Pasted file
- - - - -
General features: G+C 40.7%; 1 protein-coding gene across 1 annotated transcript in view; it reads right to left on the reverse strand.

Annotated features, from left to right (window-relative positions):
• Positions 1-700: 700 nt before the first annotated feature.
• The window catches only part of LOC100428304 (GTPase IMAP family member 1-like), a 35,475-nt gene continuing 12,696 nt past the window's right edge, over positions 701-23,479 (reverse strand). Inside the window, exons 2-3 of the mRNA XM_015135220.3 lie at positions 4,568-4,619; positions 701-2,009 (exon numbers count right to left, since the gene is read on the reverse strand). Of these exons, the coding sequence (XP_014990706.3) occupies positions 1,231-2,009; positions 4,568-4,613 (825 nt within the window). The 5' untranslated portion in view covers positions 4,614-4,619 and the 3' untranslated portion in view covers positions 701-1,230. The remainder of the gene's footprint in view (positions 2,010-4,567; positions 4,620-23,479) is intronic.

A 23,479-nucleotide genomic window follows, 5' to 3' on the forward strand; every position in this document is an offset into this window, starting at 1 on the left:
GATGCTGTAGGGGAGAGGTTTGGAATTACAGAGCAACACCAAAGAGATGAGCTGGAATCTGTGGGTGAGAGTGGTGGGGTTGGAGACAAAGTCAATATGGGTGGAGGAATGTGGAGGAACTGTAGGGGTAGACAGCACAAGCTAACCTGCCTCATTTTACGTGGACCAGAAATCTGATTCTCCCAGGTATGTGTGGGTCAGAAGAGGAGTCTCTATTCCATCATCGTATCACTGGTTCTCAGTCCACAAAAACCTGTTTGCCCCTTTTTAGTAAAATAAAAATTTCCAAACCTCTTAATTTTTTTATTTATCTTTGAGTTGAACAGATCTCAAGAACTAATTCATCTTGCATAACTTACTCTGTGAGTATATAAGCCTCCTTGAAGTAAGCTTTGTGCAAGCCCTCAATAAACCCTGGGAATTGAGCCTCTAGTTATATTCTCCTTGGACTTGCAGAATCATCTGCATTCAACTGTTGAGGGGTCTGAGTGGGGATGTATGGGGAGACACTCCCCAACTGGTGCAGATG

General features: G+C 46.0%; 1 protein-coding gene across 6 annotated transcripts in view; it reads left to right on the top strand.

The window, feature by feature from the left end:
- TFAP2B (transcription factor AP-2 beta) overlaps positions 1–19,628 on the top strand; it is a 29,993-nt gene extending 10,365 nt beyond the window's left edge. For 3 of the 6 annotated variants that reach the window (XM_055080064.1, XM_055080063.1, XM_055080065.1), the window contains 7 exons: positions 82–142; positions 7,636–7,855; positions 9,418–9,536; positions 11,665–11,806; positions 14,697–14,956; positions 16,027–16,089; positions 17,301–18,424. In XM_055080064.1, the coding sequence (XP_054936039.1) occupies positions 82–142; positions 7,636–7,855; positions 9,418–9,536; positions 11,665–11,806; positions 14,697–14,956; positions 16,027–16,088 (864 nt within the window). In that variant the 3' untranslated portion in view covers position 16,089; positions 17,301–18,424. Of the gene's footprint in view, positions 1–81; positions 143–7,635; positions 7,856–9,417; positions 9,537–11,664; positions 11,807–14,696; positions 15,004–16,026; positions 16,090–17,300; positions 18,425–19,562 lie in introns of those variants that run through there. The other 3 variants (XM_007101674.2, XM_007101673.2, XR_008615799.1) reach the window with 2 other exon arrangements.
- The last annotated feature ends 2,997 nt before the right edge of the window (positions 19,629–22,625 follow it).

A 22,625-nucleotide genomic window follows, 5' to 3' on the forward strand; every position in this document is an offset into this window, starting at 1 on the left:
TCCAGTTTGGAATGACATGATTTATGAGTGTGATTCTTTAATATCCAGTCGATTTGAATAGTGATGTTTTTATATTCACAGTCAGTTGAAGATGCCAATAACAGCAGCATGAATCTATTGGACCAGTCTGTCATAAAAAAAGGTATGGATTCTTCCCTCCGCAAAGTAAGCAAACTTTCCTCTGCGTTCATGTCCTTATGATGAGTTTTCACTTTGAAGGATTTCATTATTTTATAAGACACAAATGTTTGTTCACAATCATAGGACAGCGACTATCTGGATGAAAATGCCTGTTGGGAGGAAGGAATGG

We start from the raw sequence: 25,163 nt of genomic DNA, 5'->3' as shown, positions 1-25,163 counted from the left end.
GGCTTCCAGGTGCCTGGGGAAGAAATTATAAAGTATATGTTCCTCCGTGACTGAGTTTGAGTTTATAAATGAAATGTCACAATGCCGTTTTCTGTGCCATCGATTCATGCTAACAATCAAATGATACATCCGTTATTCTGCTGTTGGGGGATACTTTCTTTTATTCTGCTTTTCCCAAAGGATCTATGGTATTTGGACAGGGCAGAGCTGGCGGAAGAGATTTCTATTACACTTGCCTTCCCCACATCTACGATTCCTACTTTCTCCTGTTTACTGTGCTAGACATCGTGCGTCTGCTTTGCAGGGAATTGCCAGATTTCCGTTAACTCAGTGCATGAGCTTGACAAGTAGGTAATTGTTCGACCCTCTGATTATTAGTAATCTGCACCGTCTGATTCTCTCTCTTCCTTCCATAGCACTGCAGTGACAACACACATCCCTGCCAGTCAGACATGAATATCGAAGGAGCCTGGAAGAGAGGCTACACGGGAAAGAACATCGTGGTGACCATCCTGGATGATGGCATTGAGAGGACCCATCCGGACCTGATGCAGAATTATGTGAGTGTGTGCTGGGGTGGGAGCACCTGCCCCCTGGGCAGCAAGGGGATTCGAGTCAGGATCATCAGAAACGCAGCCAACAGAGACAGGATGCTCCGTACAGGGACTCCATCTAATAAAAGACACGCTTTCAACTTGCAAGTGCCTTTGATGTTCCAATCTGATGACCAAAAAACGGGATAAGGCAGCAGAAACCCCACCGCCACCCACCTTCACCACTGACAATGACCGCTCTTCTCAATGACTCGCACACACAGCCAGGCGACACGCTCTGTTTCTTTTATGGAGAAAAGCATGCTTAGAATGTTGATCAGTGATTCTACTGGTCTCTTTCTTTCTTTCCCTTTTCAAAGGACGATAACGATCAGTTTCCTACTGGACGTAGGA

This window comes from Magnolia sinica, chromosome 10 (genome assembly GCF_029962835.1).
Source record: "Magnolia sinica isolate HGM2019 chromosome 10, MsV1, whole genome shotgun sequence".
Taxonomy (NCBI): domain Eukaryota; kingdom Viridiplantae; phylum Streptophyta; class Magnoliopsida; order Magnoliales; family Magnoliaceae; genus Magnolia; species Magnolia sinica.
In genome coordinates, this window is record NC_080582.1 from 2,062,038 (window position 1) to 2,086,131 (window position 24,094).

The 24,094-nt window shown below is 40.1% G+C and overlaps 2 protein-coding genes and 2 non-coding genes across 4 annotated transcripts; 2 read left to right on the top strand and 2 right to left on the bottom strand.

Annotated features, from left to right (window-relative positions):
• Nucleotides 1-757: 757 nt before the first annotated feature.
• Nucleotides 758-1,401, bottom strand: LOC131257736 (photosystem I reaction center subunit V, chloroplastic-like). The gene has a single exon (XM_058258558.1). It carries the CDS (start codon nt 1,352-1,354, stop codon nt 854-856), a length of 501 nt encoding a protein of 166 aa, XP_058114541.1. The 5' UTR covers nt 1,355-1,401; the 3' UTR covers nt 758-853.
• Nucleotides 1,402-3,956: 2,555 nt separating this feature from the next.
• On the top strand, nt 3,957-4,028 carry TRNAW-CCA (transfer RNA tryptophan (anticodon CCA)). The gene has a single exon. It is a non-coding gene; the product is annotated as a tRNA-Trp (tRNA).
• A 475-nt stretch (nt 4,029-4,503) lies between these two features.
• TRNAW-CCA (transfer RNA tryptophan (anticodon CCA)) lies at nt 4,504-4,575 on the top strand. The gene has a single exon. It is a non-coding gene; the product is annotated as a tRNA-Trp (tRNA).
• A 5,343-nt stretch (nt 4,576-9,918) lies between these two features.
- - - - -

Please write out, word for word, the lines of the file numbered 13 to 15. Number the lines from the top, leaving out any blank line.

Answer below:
We start from the raw sequence: 25,163 nt of genomic DNA, 5'->3' as shown, positions 1-25,163 counted from the left end.
GGCTTCCAGGTGCCTGGGGAAGAAATTATAAAGTATATGTTCCTCCGTGACTGAGTTTGAGTTTATAAATGAAATGTCACAATGCCGTTTTCTGTGCCATCGATTCATGCTAACAATCAAATGATACATCCGTTATTCTGCTGTTGGGGGATACTTTCTTTTATTCTGCTTTTCCCAAAGGATCTATGGTATTTGGACAGGGCAGAGCTGGCGGAAGAGATTTCTATTACACTTGCCTTCCCCACATCTACGATTCCTACTTTCTCCTGTTTACTGTGCTAGACATCGTGCGTCTGCTTTGCAGGGAATTGCCAGATTTCCGTTAACTCAGTGCATGAGCTTGACAAGTAGGTAATTGTTCGACCCTCTGATTATTAGTAATCTGCACCGTCTGATTCTCTCTCTTCCTTCCATAGCACTGCAGTGACAACACACATCCCTGCCAGTCAGACATGAATATCGAAGGAGCCTGGAAGAGAGGCTACACGGGAAAGAACATCGTGGTGACCATCCTGGATGATGGCATTGAGAGGACCCATCCGGACCTGATGCAGAATTATGTGAGTGTGTGCTGGGGTGGGAGCACCTGCCCCCTGGGCAGCAAGGGGATTCGAGTCAGGATCATCAGAAACGCAGCCAACAGAGACAGGATGCTCCGTACAGGGACTCCATCTAATAAAAGACACGCTTTCAACTTGCAAGTGCCTTTGATGTTCCAATCTGATGACCAAAAAACGGGATAAGGCAGCAGAAACCCCACCGCCACCCACCTTCACCACTGACAATGACCGCTCTTCTCAATGACTCGCACACACAGCCAGGCGACACGCTCTGTTTCTTTTATGGAGAAAAGCATGCTTAGAATGTTGATCAGTGATTCTACTGGTCTCTTTCTTTCTTTCCCTTTTCAAAGGACGATAACGATCAGTTTCCTACTGGACGTAGGA

This window comes from Magnolia sinica, chromosome 10 (genome assembly GCF_029962835.1).